Digital currencies have the potential to revolutionize trade between African nations.
Dr. Mahamudu Bawumia, Ghana’s vice president, argues that African governments must embrace digital currencies in order to promote trade across the continent.
Bawumia made his case during the Fifth Ghana International Trade and Finance Conference, which had the topic “Facilitating Trade and Trade-Finance in AfCFTA: The Role of the Financial Services Sector,” according to Ghanaweb. He claimed that trade between African countries necessitates the establishment of a “one central payment” system. Moving goods across African borders are currently expensive and time-consuming. Dr. Bawumia believes that a digital payment system would solve these problems.
Dr. Bawumia stated, “Digitization has also become one of the most impactful policies of the Nana Akufo-Addo government.”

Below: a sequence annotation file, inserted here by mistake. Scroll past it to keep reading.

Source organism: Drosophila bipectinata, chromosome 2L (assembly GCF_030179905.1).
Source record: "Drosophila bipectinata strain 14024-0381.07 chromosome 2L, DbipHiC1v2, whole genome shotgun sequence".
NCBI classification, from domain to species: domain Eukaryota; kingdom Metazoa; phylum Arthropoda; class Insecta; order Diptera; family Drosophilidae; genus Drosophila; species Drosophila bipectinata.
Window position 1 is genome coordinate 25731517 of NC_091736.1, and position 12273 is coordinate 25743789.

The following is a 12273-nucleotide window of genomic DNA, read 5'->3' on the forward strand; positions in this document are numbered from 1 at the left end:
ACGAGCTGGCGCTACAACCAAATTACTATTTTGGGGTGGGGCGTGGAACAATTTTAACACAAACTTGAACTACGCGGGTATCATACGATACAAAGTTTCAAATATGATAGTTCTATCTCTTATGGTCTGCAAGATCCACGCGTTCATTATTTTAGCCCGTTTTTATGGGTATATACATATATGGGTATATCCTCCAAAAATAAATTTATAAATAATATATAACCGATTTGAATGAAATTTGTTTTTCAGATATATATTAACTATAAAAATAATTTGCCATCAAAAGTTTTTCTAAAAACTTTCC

“When the COVID-19 epidemic struck, many economies were pushed into partial or total lockdowns, reinforcing the need to pursue digitization.” Ghana’s recent payment initiatives, such as Mobile Money Interoperability, were also mentioned by the Vice President. These services, according to Dr. Bawumia, have “shown that more people can be financially integrated, and this needs to be expanded out across Africa to support the AfCFTA vision’s growth.”
The Bank of Ghana (BoG) announced earlier this year that it is working on a central bank digital currency (CBDC). Dr. Bawumia praised the bank’s intentions, believing that it will help the country gain credibility in the digital realm.
African countries have been experimenting with cryptocurrency and other types of digital currency for a long time. GIANT, Nigeria’s own CBDC, is expected to start in October, despite the central bank’s restriction on financial institutions collaborating with crypto exchanges. Tanzania, which banned cryptocurrencies in 2019, is planning to reverse course and enact crypto-friendly legislation after President Samia Suluhu Hassan expressed support for Bitcoin.